Beulah at 20 weeks on the left and Brewster at 18 weeks on the right.
These two joined our family at the first of January. Since losing Bubba, I had tried twice to adopt a frenchie, but was turned down both times. Why? I don’t know. I was encouraged to keep trying, but Bertha and I weren’t getting any younger. Filling out reams of paperwork for each dog and waiting up to two months for the rejection is not a positive experience. Besides, I am no masochist. So I looked up Bertha’s breeder, and lo and behold she had two litters ready to find families. Bingo!
If you’re wondering why I didn’t adopt from a local shelter, it’s because I needed a breed that would be a good companion for my Bertha, not jump my four foot fence, and not dig too much in the garden. I have always loved the squish-nosed breeds, and in the past I had adopted two pugs and a Boston Terrier. The pugs had a lot of health and behavior issues, and the Boston breed is generally too high strung. So it was suggested that I try the French Bulldog, and that is how I came to purchase Bubba in 2003 and Bertha in 2006.
Back to the reason why I didn’t adopt. In my search for a dog to adopt, I discovered that the shelters had mostly pit bull mixes and chihuahuas to choose from. In the last few years breed specific rescue groups have formed. So when a specific breed of dog finds its way to the shelter, that shelter will then call the appropriate rescue group, and that group will then place the dog into a foster home. I think this is wonderful. The advantage of adopting through one of these groups is that each dog’s personality and health issues are discovered while in foster care, and this information along with photos are placed online. Unfortunately I was not chosen for either of the two I wanted to adopt.
It was my intention to only purchase one puppy, but my vet strongly suggested that I get two. That way Bertha could be the queen bee, and the two little ones could bond, play together, and wear each other out. It’s now quite obvious that my vet was not thinking of what all this puppy energy would do to me. Let me tell you… I just love getting up at three in the morning to take them out in the freezing sleet for their potty break. And what’s even more fun is having to ditch the umbrella in order to carry both out, since they refuse to leave their crate, only to have them run right back inside after having put them down onto the soggy grass. You can guess what happens next. Indoor clean up!
Click on the link below for more photos.
Sweet dreams my little boy. Letting you go was the only way I could make you feel better. Bertha and I will miss you terribly.
dressed up like dolls. If we don’t look ecstatic to see Santa, it’s because Win and I learned early on not to take him very seriously. Not once did he ever bring us what we had asked for. The usual presents for me were more hats, gloves, underwear, slippers, socks, and nightgowns. I know, I should be grateful. At least I wasn’t running around naked.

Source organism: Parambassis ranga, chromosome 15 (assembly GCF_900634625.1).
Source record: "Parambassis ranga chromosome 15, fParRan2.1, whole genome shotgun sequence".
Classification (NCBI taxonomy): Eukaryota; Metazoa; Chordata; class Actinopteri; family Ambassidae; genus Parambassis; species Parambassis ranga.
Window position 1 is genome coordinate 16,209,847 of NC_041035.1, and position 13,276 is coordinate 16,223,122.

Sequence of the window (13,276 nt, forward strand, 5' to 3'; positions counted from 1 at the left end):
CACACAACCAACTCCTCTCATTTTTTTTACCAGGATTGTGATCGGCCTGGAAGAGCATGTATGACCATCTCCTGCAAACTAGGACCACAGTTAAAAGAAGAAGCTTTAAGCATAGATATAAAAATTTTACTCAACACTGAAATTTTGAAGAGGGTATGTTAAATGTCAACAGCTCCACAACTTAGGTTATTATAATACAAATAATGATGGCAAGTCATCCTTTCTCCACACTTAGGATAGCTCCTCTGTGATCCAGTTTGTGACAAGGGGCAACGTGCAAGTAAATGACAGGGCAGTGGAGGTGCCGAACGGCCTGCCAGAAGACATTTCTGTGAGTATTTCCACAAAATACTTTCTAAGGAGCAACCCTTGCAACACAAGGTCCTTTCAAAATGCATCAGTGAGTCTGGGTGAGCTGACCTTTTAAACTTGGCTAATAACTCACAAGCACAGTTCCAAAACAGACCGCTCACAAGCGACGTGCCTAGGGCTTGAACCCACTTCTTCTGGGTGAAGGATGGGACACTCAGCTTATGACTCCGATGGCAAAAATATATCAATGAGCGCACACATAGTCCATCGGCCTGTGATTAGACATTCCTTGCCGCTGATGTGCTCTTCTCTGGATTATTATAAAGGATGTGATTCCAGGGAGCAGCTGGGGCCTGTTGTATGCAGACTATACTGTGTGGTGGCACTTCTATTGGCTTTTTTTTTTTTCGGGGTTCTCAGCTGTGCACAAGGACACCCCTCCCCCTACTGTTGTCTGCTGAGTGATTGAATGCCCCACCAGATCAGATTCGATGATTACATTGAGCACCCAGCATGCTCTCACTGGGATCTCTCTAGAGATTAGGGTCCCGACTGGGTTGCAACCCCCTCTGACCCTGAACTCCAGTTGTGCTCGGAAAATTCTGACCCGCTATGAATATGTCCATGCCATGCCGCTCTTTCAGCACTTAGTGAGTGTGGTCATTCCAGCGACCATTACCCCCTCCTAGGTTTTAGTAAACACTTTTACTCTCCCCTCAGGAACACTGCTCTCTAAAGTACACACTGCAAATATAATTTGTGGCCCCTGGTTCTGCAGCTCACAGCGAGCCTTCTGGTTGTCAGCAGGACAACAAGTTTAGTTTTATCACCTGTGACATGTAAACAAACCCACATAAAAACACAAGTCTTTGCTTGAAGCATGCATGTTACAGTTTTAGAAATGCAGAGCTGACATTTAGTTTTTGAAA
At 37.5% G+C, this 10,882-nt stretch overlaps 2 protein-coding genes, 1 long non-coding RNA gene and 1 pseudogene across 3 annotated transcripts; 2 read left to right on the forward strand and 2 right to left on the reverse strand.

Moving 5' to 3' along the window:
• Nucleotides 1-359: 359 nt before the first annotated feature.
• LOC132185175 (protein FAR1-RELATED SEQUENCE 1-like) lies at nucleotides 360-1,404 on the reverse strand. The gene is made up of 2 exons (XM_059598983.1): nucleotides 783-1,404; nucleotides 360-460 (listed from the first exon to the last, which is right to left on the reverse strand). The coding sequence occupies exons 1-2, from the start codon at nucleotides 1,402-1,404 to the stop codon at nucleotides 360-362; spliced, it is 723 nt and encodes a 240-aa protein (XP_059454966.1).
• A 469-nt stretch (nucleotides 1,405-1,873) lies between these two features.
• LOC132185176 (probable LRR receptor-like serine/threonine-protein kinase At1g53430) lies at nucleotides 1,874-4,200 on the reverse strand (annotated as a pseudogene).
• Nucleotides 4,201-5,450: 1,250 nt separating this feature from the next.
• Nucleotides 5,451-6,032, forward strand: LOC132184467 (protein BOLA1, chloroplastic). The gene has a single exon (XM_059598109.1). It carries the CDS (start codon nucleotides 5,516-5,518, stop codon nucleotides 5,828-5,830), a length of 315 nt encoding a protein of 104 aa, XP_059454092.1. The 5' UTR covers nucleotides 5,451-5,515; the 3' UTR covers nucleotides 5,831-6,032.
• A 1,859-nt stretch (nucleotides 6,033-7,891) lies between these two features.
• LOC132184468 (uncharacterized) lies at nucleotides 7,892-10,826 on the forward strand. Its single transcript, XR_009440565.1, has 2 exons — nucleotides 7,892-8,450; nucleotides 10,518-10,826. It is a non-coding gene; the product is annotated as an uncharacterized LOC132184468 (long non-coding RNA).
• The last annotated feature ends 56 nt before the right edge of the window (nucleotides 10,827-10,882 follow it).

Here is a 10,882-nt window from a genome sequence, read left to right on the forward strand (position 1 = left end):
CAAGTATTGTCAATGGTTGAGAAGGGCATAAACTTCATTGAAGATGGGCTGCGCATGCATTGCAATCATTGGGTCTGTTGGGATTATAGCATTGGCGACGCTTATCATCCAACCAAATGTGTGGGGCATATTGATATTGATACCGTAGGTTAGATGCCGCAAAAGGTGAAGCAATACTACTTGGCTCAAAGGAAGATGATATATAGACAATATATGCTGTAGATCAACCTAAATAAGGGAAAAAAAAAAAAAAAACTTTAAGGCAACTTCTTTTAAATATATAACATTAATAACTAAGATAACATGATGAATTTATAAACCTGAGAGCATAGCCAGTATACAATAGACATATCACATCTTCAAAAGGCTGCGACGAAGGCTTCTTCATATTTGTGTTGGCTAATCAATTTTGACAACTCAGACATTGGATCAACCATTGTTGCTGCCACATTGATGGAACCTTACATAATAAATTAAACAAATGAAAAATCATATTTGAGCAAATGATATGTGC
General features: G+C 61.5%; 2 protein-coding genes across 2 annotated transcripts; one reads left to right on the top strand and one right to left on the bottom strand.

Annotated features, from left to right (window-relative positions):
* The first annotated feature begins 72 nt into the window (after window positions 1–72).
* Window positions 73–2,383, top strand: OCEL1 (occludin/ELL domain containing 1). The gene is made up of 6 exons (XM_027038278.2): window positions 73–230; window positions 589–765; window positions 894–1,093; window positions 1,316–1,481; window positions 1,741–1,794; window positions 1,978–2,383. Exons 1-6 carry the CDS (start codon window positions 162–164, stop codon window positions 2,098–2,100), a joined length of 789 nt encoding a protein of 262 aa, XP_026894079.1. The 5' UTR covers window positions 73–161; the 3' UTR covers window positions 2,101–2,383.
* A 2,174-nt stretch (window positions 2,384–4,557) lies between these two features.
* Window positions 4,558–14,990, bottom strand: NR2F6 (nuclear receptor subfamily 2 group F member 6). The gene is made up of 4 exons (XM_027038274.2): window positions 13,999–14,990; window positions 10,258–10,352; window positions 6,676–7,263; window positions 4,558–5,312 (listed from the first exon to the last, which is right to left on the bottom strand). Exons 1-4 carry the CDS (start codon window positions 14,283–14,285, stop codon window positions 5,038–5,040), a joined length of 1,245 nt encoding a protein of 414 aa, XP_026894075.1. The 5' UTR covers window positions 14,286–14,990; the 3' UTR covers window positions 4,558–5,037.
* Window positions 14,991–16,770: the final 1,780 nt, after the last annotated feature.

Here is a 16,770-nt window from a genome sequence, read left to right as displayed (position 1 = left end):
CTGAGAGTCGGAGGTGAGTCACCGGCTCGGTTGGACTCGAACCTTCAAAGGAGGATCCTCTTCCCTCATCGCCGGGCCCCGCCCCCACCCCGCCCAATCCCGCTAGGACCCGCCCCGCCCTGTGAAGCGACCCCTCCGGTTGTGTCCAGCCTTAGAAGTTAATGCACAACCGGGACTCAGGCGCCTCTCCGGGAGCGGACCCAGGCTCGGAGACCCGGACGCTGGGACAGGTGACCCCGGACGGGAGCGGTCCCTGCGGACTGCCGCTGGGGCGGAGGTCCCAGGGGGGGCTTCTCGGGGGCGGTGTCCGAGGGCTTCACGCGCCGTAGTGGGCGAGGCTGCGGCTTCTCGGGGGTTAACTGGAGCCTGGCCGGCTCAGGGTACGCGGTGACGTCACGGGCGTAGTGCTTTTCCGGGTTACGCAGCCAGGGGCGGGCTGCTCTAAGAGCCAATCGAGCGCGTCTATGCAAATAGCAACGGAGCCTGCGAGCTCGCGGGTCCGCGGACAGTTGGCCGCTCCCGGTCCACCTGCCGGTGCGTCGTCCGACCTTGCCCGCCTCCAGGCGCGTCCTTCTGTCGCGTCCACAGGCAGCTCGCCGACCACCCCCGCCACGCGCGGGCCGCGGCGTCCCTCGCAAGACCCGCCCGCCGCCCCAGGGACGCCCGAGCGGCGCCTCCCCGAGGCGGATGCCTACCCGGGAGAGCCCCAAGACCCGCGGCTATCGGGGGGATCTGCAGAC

I’m pretty sure that number holder thing also served as an ashtray. Everybody smoked in those days, including Santa.
Dallas’ deb season officially begins this weekend. When I say the “season”, I mean the traditional season that’s been around since 1884 before there was La Fiesta de las Seis Bandera and the Dallas Symphony’s presentation ball. I don’t know how long the season was in my mother’s time, but during mine, 1975, it lasted for three months with up to two parties a day with the exception of Sundays and Mondays. It’s a very different story now with an abbreviated season and fewer parties during the week.
I find the photos of my mother’s era far more glamorous than what has been produced in the last thirty years — especially in the last ten years with the advent of the digital photo. Perhaps it’s because of the black and white format? Maybe it’s because we no longer have the same kind of poise and polish. If you follow the link below, you’ll see what I’m talking about.
Brigadier General Frank F. Bell II, USAR, 1948 (my paternal grandfather, Pop)
It’s Veterans Day, so instead of a shallow topic like upholstery, I’m honoring the men in my family who have enabled me to freely be who I am. Men who have left me an honorable legacy. Fortunately my grandfather Pop, who’s in the above picture, left us a wealth of information about our family history. And then my father in his final years hired a genealogist to bring the family history up to date. It’s now up to me, to continue the research and to then create and print the family history in a hardbound book. After spending the first four months of this year clearing out the old family home and bringing all the important papers and photos here to my house, I reached a saturation point. Eventually I will be editing, scanning, and filing all of the millions of photos, but only after I have had time to recover from the burnout.
FYI: If the copy reads stiff and tedious, it’s because I copied from various word files that the genealogist had created. The time involved pulling this post together was way more than I expected. Trunks and boxes were searched for missing photographs, then there was the scanning, then there was the composing, so if I were to have this up before Veterans Day came to an end, I had to forego perfection. Besides none of this generates any revenue.
To know who my heroes are click on the link below: